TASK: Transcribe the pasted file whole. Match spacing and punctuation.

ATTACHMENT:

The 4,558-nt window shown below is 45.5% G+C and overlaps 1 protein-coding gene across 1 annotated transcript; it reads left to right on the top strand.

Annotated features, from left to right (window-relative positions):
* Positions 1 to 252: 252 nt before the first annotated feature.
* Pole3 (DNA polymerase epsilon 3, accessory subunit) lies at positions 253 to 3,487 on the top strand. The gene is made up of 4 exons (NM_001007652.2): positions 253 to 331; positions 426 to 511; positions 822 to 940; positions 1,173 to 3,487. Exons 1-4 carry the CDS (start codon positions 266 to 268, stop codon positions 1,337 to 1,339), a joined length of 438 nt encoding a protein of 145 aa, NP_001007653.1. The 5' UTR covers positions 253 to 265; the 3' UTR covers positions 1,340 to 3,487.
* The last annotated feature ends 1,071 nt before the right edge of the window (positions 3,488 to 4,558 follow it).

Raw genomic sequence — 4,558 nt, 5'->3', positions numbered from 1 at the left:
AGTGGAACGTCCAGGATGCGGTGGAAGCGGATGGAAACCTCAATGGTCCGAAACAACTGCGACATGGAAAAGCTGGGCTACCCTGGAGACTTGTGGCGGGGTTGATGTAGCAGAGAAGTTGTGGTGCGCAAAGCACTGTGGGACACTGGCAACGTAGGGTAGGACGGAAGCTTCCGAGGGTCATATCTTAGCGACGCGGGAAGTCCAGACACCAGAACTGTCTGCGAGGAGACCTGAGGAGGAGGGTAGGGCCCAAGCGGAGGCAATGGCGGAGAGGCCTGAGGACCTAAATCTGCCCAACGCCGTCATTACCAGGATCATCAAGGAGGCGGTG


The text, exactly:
The 4,558-nt window shown below is 45.5% G+C and overlaps 1 protein-coding gene across 1 annotated transcript; it reads left to right on the top strand.

Annotated features, from left to right (window-relative positions):
* Positions 1 to 252: 252 nt before the first annotated feature.
* Pole3 (DNA polymerase epsilon 3, accessory subunit) lies at positions 253 to 3,487 on the top strand. The gene is made up of 4 exons (NM_001007652.2): positions 253 to 331; positions 426 to 511; positions 822 to 940; positions 1,173 to 3,487. Exons 1-4 carry the CDS (start codon positions 266 to 268, stop codon positions 1,337 to 1,339), a joined length of 438 nt encoding a protein of 145 aa, NP_001007653.1. The 5' UTR covers positions 253 to 265; the 3' UTR covers positions 1,340 to 3,487.
* The last annotated feature ends 1,071 nt before the right edge of the window (positions 3,488 to 4,558 follow it).

Raw genomic sequence — 4,558 nt, 5'->3', positions numbered from 1 at the left:
AGTGGAACGTCCAGGATGCGGTGGAAGCGGATGGAAACCTCAATGGTCCGAAACAACTGCGACATGGAAAAGCTGGGCTACCCTGGAGACTTGTGGCGGGGTTGATGTAGCAGAGAAGTTGTGGTGCGCAAAGCACTGTGGGACACTGGCAACGTAGGGTAGGACGGAAGCTTCCGAGGGTCATATCTTAGCGACGCGGGAAGTCCAGACACCAGAACTGTCTGCGAGGAGACCTGAGGAGGAGGGTAGGGCCCAAGCGGAGGCAATGGCGGAGAGGCCTGAGGACCTAAATCTGCCCAACGCCGTCATTACCAGGATCATCAAGGAGGCGGTG